Today, I am going to continue the series with tips on how to improve the ever-important click-through rate.
To give a little bit of basic background information – an ad’s click-through rate, or CTR, is the number of clicks your ad receives divided by the number of times your ad is shown, or the number of impressions the ad receives. So, if your ad is shown ten times and only clicked once, your CTR is 10%. Keywords also have click-through rates, which correlate with the number of times a keyword is queried and the number of times the searcher clicks on the ads.
The metric is important because it allows you to better understand when an ad or a keyword is not performing well, which I’ll explain a little bit more below. It’s also important because the CTR, as Amy explained in her post on improving quality score, is one of the determining factors in your account’s quality score. Together the CTR and quality score determine an ad’s position on a search engine results page, as well as the minimum cost per click.
This Introduction to the Google Ad Auction by Google’s Chief Economist, Hal Varian, offers a good explanation of the relation between CTR, Quality Score, and Ad Positioning. In the video, Varian says the CTR is like a rating system for Google to know what ads are most relevant to what queries.
So, now that we know what a click-through rate is and why it is important, we can get to the good stuff – how to improve it.
Identify the Problem
You can begin to evaluate your CTR by looking at a snapshot of your entire account. Identify the campaigns or ad groups that have a low CTR and then you can drill down to identify if the problem is your ads, your keywords, or both.
The first step to a good CTR is making sure you are targeting the right terms. You want to reach a wide audience but please don’t target terms that are not related to your goods or service. It’s spammy and Adwords will see right through it. The second part of this is to make sure that your terms are tightly themed within ad groups. There are some who suggest 5-10 keywords per ad group. If I worked for a community college an example of a tightly themed ad group would include: nursing classes, class for nursing, classes to become a nurse, nurse class, class for nurses, etc. I could then create a second ad group for nursing courses, one for nursing schools, etc. The reason tightly themed ad groups are important gets us to my next point, which is better targeted ads.
Better Targeted and Creative Ads
If all my keywords within an ad group are relevant and tightly themed, I can better target my ads to those terms. If we return to the nursing example, all of my ads within that ad group can include a variation of the word nurse and class. If I threw in nursing schools to that ad group, but it was matched with an ad that said nursing course, I might lose a visit to a competitor whose ad included nursing school. The more targeted your ads are to the keywords within an ad group, the more likely will click on your ad as it’s more likely to pertain to their query.
The second part to this is creativity. In order to achieve a good CTR, you need people to click on your ads. Relevancy can only get you so far and you’ll need to rely on your creativity to edge out the competition. How are you different? What make you stand apart? Using this in your ad text might draw more attention and increase traffic. You can review ad writing 101 for more ideas on writing good ads.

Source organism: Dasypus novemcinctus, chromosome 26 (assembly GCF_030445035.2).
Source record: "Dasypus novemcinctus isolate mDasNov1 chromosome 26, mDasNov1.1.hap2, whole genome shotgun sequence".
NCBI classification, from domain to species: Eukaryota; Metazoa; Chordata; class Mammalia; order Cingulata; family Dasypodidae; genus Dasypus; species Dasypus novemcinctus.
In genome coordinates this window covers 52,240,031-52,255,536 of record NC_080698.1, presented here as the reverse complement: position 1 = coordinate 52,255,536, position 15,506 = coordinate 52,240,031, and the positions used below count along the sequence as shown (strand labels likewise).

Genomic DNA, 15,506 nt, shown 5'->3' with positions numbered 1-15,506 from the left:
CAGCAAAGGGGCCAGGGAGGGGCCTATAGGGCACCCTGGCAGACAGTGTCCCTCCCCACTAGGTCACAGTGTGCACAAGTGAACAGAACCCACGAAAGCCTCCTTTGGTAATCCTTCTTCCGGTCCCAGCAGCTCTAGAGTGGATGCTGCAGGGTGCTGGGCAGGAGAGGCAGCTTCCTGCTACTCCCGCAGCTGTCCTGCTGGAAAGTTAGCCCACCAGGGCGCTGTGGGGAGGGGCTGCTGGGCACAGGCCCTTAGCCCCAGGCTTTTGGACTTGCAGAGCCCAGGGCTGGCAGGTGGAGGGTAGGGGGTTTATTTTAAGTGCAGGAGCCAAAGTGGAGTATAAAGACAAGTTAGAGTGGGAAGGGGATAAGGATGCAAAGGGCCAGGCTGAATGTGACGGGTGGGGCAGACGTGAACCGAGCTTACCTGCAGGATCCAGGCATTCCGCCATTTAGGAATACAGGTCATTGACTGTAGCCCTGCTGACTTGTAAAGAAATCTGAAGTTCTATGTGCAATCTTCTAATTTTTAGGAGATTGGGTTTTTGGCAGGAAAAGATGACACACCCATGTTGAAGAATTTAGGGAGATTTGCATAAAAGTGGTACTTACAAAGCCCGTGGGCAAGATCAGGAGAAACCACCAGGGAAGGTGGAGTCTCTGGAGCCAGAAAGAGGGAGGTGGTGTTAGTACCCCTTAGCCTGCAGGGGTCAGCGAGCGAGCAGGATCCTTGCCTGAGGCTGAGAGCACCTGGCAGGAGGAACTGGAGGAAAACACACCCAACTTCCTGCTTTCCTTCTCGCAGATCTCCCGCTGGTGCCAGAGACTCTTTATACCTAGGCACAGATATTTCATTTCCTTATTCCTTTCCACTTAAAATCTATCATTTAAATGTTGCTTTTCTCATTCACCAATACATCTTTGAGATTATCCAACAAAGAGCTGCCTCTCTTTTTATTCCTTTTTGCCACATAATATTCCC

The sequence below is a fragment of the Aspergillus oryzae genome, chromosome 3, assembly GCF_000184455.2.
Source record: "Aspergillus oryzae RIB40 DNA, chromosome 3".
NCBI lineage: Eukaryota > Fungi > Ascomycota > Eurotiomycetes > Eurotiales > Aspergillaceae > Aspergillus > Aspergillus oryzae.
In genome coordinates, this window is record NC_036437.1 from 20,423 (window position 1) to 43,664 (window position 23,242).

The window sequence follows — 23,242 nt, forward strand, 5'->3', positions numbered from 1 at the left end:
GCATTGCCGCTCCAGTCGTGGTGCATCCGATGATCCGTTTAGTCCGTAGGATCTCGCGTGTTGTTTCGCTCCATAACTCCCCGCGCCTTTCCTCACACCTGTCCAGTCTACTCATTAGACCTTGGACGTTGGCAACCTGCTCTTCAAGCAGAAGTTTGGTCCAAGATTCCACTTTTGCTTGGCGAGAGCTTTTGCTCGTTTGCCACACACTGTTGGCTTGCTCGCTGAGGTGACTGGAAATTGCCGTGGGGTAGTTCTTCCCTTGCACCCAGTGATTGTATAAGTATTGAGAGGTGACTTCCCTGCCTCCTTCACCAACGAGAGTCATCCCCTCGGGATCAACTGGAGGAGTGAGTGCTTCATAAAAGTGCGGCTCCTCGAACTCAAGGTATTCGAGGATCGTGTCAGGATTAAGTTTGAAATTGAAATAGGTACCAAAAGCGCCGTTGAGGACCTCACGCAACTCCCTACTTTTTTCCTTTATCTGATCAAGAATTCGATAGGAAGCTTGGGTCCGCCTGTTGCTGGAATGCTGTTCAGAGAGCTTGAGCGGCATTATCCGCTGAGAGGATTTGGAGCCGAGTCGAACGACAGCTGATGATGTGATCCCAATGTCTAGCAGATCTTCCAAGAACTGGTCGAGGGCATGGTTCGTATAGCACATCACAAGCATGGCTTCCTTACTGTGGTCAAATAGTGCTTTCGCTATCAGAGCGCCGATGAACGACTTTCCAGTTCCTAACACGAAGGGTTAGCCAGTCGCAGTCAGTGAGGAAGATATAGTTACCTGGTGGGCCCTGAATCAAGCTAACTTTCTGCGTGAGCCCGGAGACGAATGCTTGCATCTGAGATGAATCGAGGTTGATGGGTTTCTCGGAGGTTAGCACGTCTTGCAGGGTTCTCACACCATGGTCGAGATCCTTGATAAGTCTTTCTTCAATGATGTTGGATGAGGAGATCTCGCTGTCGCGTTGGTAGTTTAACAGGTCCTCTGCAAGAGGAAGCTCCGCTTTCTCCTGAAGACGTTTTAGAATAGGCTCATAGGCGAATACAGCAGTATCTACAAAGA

So, What’s a good CTR?
Well, it depends. Your CTR can vary from campaign to campaign. For instance, some advertisers choose to bid on competitor terms. Well, we just talked about how the correlation between keywords and ads are important. If you have a campaign full of competitors, but your ads are obviously not going to include that competitor’s name, then your correlation is going to be non-existent and your CTR for this campaign might suffer in comparison to a campaign with highly correlated keywords and ads.
Can a high CTR be a bad thing?
Stemming from a Wordstream post on CTR, I wanted to give a few examples of when a high CTR might actually be bad for business. If you have a broad match term in your account, it may lead to increased traffic, and even if the CTR is good, it doesn’t necessarily mean the traffic is relevant. For instance, if you sell women’s shoes and you have the broad matched term red shoes in your account and a man shopping for red sneakers clicks on you add, he is probably unlikely to convert. But, because the CTR is good, you may achieve a better quality score for that term and your ad position may go up, which could increase traffic even more. Spend is increasing, while your conversions are not.
Another example of this is DKI. If you use DKI in your ads, you’ll likely see a high CTR for those ads, because it’s matching the precise query of the searcher. However, just as in our example above, that query might not generate conversions.
Google Instant and CTR
There has been a lot of talk lately about how Google Instant will impact CTR. The issue is that more ads will be showing more often as people use Instant potentially increasing impressions without necessarily increasing clicks. In turn, this could decrease CTR, which we know leads to a decreased quality score and increased minimum bids. Google has made it clear that searchers will need to hold a query for 3 seconds in order for an impression to register. Keep checking back with PPC Hero as we update the site with any new information or findings regarding the impact of Google Instant.
In the meantime, review your CTR and find areas where you can improve it. Google is going to give your account a price discount for highly targeted, and relevant ads, so if your account is suffering from a low CTR it’s a good indication that you are spending more money on minimum bids than you need to.